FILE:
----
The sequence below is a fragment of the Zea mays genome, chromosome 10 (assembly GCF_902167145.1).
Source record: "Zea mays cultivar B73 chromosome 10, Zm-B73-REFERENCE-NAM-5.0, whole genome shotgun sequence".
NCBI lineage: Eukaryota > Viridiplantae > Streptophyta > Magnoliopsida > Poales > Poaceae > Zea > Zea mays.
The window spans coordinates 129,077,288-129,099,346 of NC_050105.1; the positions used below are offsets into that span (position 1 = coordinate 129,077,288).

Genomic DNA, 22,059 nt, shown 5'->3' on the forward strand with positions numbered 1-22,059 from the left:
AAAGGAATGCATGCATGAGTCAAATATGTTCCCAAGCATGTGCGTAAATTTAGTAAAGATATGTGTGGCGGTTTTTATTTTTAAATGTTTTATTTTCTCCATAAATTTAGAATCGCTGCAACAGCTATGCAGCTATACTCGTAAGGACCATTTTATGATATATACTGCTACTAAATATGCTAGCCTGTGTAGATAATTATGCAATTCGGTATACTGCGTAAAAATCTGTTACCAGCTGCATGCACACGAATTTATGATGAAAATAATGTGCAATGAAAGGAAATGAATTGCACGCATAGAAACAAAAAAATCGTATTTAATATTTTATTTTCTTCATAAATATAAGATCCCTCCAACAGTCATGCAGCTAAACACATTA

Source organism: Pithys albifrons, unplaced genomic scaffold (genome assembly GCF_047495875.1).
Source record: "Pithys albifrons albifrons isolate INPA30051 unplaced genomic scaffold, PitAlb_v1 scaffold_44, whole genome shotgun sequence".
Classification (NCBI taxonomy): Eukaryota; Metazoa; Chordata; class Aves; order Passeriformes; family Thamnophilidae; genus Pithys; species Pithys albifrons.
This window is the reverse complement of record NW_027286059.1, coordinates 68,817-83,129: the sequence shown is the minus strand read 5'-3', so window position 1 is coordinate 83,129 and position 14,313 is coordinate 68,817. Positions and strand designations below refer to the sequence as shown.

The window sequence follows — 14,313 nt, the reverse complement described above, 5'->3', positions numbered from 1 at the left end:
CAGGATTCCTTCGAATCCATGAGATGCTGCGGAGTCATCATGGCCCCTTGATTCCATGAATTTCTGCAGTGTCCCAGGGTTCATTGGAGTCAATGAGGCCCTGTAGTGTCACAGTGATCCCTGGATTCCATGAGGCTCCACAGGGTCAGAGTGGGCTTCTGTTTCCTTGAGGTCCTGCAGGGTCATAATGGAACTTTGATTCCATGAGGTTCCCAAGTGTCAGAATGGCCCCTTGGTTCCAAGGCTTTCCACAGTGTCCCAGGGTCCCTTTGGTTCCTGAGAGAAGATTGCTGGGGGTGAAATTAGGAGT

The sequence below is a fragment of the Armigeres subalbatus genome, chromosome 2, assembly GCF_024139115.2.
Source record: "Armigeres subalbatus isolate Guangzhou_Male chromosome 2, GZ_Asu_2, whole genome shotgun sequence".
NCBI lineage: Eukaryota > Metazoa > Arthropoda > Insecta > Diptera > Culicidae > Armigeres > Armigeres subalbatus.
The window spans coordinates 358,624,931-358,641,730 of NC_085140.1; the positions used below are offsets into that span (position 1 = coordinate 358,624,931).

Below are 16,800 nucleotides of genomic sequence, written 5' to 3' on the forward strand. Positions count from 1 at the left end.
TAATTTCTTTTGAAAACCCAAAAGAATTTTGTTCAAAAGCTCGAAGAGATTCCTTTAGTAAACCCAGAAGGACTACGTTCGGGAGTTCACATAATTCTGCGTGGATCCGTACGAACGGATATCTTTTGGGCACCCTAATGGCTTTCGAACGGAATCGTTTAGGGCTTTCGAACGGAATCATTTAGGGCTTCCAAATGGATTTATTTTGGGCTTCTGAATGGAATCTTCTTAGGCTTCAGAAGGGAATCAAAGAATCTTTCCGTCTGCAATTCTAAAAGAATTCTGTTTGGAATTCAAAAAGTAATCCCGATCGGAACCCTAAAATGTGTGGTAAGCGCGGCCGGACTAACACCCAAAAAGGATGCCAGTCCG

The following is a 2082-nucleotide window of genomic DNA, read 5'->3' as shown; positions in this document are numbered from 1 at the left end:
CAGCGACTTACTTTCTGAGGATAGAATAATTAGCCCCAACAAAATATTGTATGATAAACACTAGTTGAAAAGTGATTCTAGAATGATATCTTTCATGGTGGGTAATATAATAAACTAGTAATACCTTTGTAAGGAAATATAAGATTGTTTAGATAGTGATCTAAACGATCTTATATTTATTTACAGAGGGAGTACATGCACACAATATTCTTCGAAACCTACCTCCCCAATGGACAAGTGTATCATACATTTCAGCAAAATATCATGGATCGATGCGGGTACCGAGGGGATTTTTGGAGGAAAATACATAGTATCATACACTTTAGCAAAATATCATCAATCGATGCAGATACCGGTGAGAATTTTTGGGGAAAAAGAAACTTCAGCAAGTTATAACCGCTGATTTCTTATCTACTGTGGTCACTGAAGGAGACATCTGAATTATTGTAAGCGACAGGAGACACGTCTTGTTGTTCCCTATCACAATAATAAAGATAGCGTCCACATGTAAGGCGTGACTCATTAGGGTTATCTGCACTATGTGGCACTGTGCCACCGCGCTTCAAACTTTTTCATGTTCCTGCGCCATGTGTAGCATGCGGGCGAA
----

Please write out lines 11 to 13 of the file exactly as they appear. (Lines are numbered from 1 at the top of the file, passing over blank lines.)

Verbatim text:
The window sequence follows — 14,313 nt, the reverse complement described above, 5'->3', positions numbered from 1 at the left end:
CAGGATTCCTTCGAATCCATGAGATGCTGCGGAGTCATCATGGCCCCTTGATTCCATGAATTTCTGCAGTGTCCCAGGGTTCATTGGAGTCAATGAGGCCCTGTAGTGTCACAGTGATCCCTGGATTCCATGAGGCTCCACAGGGTCAGAGTGGGCTTCTGTTTCCTTGAGGTCCTGCAGGGTCATAATGGAACTTTGATTCCATGAGGTTCCCAAGTGTCAGAATGGCCCCTTGGTTCCAAGGCTTTCCACAGTGTCCCAGGGTCCCTTTGGTTCCTGAGAGAAGATTGCTGGGGGTGAAATTAGGAGT

The sequence below is a fragment of the Armigeres subalbatus genome, chromosome 2, assembly GCF_024139115.2.